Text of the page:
Sometime in 1897 or possibly 1898, a dapper young Brit with a handlebar mustache, Edmund Dene Morel, tumbled purposefully from a steamer docked in a Belgian port to inspect cargo that had just arrived from the Congo Free State. His employer, a British shipping line, held the contract for this transcontinental run, and regularly sent the French-speaking, bean-counting Morel to Antwerp to supervise the loading and unloading of its fleet. On this trip, however, Morel sensed that something didn’t quite add up: his company’s ships arrived at the Antwerp docks chock full of valuable rubber and ivory, but when they cast off their hawsers to circle back to central Africa, the vessels carried only army officers, firearms, and ammunition and nothing of commercial value.
Mortified, Morel suddenly realized what was rotten in Antwerp: the transaction he was managing was not trade, but slavery.
Along with the reportage of a muckraking African American journalist named George Washington Williams, Morel’s discovery sparked an international campaign that exposed Belgian King Leopold II as a terrorist who plundered other people’s resources while painstakingly portraying himself to the world as a humanitarian. In his searing historical account, King Leopold’s Ghost: A Story of Greed, Terror and Heroism in Colonial Africa, the author Adam Hochschild described a genocide that certainly rivaled –if not surpassed – Europe’s Holocaust in both its scale and horror. Over a span of 23 years, the king’s men massacred 10 million Africans in what was essentially an extortion racket, coercing free labor from the Congolese by burning their villages, cutting off their hands and genitals, flogging them to death, starving them, ransoming and even cannibalizing the wives and children of enslaved men who failed to meet their quota for rubber harvesting.
Nearly 80 years after Morel’s discovery, in 1975, Detroit’s first African American Mayor, Coleman Young, warned Congress of an impending disaster, triggered by a spike in interest rates on municipal bonds, which city governments typically rely on as bridge loans to pay for salaries, pensions and construction. Wall Street lenders were threatening to shut big cities out of the credit market unless they slashed their payrolls to free up money to service their debts. Had it not been for a bailout in the final months of 1975, New York City would’ve had no other option but to file for bankruptcy. In his testimony, Young said:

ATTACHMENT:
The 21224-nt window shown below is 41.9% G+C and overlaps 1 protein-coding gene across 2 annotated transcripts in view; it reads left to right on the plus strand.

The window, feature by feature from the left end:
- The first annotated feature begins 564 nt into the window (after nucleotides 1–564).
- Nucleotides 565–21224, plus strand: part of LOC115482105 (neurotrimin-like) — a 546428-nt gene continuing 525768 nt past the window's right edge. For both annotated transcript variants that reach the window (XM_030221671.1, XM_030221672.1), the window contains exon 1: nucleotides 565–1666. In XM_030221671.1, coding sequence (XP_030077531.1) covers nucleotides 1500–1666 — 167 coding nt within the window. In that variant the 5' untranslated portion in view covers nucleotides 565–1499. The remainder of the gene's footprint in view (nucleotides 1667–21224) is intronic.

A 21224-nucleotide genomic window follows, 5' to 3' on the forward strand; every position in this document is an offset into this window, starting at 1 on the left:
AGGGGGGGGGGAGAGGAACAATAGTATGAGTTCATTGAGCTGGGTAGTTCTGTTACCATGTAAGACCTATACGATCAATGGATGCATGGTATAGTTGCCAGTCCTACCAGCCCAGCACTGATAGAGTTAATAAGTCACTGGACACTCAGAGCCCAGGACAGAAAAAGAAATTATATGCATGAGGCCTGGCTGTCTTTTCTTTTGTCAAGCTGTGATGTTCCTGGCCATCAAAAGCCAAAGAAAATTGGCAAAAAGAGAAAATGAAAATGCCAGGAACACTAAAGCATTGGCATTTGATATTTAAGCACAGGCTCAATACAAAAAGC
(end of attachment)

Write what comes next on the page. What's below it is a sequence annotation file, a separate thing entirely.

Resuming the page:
“The impact of New York’s crisis obviously spreads far beyond the borders of that city . . . I can cite my own city as an example. . . It does not matter to the bond market whether cities have taken steps in order to correct their situation or whether they have not. In Detroit for instance, we have within the last 18 months reduced the number of our public employees from 25,000 to 20,000. That’s a 20 percent cut in services to our people. We’ve taken every measure that we can and yet as we have approached the bond market over the last year we’ve found that the eminence of the crisis in New York city has affected our ability to sell our bonds . . never prior to 1974 did Detroit pay in excess of 6 percent on a general obligation bond. . . Again approached the bond market on a 30 million dollar issue where we paid 9.8 . . .which we feel to be extortion.”
That reparations are owed to 41 million African Americans is incontestable, both to pay a moral debt and help plug a budget deficit in an economy that has been systematically shorn of its buying power. Of all the nations in the U.S., none has done more to modernize the state, democratize our elections and institutions, organize workers, and cauterize the rawest and deepest wounds inflicted on the American body politic. And yet, for all intents and purposes, we own virtually no more of the commonwealth today than we did when the first African disembarked in this corner of the New World more than 400 years ago.
But the devil, as always, is in the details, and what connects King Leopold’s rape of the Congo to Wall Street’s shakedown of Detroit is the geography of racial capitalism, and its reconfiguration of African communities on either side of the Atlantic into what the sociologist Saskia Sassen describes as extraction zones.